Under the Bankruptcy Code, the stay of proceedings in respect of a debtor company begins at the moment its Chapter 11 petition is filed.5 Therefore, the bankruptcy petition, which may be filed electronically, operates as an automatic stay and does not require an order of a U.S. bankruptcy court to take effect, unlike in Canada where the court has discretion to make an order granting a stay.

A debtor company will also typically file several "first-day motions" with the court on the same day the Chapter 11 petition is filed. These motions are intended to facilitate the transition between prepetition and postpetition business operations by, among other things, approving certain regular business practices. Such first-day motions may be administrative or substantive in nature, and may include motions to continue paying compensation and benefits to employees, obtain debtor-in-possession financing and, most relevant to the present discussion, appoint a foreign representative.

The U.S. bankruptcy court hears the first day motions at a "first-day hearing" that typically takes place on the first or second day of the Chapter 11 case, so "first-day orders", including an order to appoint a foreign representative, are usually made a day or two following the filing of the Chapter 11 petition. As a result, the commencement of the stay of proceeding precedes the initial court appearance in the United States.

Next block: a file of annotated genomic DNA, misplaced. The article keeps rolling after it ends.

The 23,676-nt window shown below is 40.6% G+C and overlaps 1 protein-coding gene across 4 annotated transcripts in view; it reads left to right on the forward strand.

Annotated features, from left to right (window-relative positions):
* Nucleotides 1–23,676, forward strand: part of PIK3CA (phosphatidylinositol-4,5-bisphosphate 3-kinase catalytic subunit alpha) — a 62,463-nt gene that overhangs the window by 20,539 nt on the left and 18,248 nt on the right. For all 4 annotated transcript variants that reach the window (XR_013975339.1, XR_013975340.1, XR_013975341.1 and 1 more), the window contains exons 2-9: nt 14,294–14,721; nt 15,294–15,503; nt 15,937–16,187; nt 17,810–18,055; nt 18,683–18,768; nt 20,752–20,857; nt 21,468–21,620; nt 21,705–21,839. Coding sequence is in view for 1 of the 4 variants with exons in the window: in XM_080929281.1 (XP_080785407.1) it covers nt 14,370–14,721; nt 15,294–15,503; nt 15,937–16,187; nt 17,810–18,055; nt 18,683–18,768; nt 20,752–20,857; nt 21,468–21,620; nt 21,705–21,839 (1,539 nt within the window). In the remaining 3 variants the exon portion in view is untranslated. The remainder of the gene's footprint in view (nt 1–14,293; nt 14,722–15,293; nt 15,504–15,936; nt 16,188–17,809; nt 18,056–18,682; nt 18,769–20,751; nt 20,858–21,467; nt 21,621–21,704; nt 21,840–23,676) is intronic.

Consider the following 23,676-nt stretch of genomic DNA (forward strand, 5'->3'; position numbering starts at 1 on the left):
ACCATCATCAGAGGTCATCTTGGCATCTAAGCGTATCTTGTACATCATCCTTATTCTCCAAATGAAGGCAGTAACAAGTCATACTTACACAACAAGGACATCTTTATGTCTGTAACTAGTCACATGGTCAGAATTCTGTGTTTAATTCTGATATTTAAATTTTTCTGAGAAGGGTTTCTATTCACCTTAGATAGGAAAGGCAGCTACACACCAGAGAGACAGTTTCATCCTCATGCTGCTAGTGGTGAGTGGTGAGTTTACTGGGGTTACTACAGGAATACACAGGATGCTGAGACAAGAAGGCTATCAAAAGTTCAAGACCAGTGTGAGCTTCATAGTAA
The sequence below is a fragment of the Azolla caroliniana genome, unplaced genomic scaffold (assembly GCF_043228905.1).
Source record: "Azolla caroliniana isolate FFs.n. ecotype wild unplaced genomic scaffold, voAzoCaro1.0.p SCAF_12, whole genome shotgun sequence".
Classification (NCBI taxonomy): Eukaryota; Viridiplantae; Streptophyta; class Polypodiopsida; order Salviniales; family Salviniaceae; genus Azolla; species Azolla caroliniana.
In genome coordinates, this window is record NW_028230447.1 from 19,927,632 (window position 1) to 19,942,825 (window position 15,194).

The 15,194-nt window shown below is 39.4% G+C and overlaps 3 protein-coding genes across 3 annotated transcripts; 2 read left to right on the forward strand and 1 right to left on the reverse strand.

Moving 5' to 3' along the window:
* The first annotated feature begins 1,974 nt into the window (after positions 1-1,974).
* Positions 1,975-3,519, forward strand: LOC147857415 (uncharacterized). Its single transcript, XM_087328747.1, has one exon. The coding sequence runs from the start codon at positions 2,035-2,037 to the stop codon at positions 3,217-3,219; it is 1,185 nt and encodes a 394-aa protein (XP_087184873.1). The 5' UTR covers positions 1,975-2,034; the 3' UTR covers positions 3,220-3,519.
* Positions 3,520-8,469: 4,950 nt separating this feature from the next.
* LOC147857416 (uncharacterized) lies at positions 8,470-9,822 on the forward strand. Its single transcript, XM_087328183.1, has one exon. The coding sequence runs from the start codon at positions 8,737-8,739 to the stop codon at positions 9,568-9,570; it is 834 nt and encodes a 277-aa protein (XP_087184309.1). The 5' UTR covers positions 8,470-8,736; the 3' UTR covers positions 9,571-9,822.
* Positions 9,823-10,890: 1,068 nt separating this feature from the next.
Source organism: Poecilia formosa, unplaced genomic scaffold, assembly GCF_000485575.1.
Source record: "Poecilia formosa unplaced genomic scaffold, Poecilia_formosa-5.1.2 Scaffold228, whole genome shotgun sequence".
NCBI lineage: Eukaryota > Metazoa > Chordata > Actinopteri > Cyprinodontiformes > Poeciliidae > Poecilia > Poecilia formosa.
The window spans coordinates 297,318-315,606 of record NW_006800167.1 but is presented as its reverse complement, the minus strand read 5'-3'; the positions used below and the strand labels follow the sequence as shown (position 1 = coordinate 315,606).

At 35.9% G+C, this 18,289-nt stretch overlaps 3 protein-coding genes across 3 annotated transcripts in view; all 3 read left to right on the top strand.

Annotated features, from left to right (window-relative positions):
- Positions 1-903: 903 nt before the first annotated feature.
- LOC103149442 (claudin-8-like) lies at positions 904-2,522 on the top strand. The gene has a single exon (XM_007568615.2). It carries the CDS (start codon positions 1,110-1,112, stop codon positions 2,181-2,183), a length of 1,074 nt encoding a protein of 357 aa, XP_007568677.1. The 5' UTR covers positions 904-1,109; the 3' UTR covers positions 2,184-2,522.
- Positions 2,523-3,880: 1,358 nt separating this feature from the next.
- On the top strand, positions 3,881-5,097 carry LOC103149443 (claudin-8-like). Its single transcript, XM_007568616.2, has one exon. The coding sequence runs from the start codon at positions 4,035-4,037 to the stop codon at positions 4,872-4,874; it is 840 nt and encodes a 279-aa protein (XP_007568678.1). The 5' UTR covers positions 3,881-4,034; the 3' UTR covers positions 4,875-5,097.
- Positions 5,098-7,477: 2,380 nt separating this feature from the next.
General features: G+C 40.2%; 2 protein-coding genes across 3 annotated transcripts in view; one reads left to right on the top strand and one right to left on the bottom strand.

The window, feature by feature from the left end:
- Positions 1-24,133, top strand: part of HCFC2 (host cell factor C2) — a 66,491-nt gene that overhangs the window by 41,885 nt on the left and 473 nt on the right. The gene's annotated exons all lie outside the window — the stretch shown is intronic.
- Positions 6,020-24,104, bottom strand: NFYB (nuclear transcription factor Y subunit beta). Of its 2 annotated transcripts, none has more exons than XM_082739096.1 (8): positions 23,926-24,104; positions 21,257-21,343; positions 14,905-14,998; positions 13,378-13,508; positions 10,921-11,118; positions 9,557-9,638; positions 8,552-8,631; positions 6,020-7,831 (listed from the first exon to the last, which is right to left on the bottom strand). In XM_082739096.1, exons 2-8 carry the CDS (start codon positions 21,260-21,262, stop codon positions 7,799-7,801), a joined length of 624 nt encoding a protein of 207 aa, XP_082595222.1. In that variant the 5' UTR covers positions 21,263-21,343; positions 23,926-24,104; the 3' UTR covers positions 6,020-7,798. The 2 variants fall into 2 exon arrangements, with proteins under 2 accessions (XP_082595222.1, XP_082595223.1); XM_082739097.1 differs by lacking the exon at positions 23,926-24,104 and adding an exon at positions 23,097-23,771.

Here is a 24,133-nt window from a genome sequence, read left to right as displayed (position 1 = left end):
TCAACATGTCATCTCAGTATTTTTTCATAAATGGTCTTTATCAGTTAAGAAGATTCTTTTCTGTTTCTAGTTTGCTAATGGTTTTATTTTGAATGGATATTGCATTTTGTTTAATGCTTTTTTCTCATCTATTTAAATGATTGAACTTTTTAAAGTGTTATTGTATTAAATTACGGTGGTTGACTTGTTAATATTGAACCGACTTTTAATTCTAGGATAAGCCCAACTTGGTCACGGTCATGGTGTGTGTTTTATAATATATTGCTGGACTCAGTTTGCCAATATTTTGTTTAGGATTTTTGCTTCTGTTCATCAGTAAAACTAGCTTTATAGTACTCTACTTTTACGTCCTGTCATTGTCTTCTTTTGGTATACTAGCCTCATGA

The issue in Canada-U.S. cross-border insolvency proceedings, therefore, arises as a result of the requirement under s. 46(1) of the CCAA for the foreign representative to bring the Canadian recognition application. When the foreign main proceeding is in the United States, the appointment of the foreign representative will not take place until the firstday orders are made. As a result, there is a delay between the commencement of the stays in the United States and Canada, during which time the debtor company's Canadian assets are vulnerable to the actions of creditors and others. In the Canada-U.S. cross-border case of TLC, this was the very gap that was minimized successfully.


TLC is one of North America's premier eye care service companies and, together with its subsidiaries, operates in several distinct business lines, including owning and providing management services to refractive laser eye centres in the United States and Canada. Although TLC is a New Brunswick corporation, conducts business and has assets in Ontario, its business and management are primarily U.S.-based, and most of its revenues are generated in the United States.

On December 21, 2009, TLC and two of its U.S. subsidiaries filed petitions for relief under Chapter 11 of the Bankruptcy Code in the United States Bankruptcy Court for the District of Delaware (the "U.S. Court"). The Chapter 11 proceeding was the foreign main proceeding in this case, as ultimately recognized by the Canadian Court.